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Wednesday, March 10, 2010

Canadian Mortgage Broker News - Mortgages help boost banks bottom line

Canadian Mortgage Broker News - Mortgages help boost banks bottom line

Mortgages help boost banks' bottom line

| Wednesday, 10 March 2010

Canada's banks have shown better-than-expected results in the first quarter of 2010, with reports pointing to mortgages as a profit-boosting factor.

The Financial Times said the "unexpectedly robust" first-quarter earnings - a combined net income of $5 billion among the top five banks - were due to an increase in mortgage lending and other domestic business. An example is Scotiabank, which said it has seen residential mortgages increase by $4 billion since October 2009. The bank saw a total net income of $988 million in the first quarter of 2010.

"This quarter's results benefited from growth in mortgages, lines of credit and personal deposits, in particular our high interest savings and chequing accounts," said Scotiabank president and CEO Rick Waugh in a statement. "The year-over-year increase also came from higher net interest income as margins improved."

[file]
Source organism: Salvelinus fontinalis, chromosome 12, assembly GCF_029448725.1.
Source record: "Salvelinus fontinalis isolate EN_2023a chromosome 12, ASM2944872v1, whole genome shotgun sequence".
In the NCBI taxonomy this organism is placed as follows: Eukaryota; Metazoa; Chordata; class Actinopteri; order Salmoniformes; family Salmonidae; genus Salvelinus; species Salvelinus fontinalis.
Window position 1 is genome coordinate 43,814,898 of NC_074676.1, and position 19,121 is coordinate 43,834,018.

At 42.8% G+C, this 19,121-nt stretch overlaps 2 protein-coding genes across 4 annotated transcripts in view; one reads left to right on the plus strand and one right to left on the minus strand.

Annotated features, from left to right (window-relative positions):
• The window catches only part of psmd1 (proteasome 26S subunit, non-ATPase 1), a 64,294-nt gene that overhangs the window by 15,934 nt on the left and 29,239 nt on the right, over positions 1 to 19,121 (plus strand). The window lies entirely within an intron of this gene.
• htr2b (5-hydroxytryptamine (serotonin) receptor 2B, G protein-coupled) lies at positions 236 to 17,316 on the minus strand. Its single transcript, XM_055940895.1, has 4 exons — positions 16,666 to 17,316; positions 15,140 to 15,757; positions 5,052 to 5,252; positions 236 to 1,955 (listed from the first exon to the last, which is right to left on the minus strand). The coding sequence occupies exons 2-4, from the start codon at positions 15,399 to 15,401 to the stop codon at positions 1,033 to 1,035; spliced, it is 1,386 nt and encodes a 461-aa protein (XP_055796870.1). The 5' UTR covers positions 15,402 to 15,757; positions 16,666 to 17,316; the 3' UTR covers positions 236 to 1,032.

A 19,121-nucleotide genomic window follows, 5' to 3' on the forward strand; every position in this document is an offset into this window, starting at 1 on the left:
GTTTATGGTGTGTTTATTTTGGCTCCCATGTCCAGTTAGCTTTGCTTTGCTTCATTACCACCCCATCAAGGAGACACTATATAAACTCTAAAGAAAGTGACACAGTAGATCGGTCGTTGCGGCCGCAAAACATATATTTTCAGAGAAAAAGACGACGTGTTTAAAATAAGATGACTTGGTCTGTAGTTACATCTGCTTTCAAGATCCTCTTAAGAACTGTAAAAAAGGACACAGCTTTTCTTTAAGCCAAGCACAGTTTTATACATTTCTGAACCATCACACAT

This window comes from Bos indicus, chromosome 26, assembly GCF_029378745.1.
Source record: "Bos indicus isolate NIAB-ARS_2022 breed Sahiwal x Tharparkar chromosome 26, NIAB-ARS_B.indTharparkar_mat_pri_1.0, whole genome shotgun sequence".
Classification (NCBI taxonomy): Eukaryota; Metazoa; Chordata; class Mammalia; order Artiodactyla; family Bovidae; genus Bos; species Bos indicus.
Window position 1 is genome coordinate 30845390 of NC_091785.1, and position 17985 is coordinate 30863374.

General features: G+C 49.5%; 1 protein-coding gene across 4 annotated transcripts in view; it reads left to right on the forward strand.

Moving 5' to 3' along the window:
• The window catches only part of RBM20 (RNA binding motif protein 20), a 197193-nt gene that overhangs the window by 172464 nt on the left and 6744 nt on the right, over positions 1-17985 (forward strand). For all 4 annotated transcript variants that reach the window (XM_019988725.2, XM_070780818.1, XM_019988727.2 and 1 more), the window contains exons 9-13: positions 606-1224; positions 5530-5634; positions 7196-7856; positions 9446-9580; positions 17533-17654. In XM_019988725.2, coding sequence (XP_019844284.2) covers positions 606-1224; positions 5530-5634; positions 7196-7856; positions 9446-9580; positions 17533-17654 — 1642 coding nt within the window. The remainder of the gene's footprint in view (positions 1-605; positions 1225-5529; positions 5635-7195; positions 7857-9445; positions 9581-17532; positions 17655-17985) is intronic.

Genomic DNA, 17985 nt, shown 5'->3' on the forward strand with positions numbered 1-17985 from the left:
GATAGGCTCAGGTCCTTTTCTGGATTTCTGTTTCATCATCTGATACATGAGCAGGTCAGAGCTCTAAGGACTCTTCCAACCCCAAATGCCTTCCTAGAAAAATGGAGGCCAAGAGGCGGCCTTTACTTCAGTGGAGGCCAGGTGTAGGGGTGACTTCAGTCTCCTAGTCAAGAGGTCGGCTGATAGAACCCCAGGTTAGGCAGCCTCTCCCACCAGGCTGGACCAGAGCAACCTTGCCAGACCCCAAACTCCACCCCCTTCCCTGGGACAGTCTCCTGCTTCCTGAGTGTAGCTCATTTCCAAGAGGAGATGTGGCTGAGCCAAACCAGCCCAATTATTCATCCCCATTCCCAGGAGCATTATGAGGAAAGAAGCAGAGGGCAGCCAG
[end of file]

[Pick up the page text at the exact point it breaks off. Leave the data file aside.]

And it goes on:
Other banks that saw growth in retail business included Toronto-Dominion, which saw record earnings of $720 million in Q1, up 23 per cent from last year. The bank's real-estate secured lending and personal business deposits also saw particularly strong volumes. Bank of Montreal reported net income of $657 million, with over $400 million of that from Canadian personal and commercial banking, an increase of 28 per cent from a year ago.

1 comment:

  1. Royal Bank of Canada (RBC Bank) : Corporate Bully


    I'm a commercial fisherman fighting the Royal Bank of Canada (RBC Bank) over a $100,000 loan mistake. I lost my home, fishing vessel and equipment.

    There was no monthly interest payment date or amount of interest payable per month on my loan agreement. Date of first installment payment (Principal + interest) is approximately 1 year from the signing of my contract.
    Demand loan agreements signed by other fishermen around the same time disclosed monthly interest payment dates and interest amounts payable per month.The lending policy for fishermen did change at RBC from one payment (principal + interest) per year for fishing loans to principal paid yearly with interest paid monthly. This lending practice was in place when I approached RBC.
    Only problem is the loans officer was a replacement who wasn't familiar with these type of loans. She never informed me verbally or in writing about this new criteria.

    Help me fight the Royal Bank of Canada (RBC Bank) by closing your account.

    "Fighting the Royal Bank of Canada (RBC Bank) one customer at a time"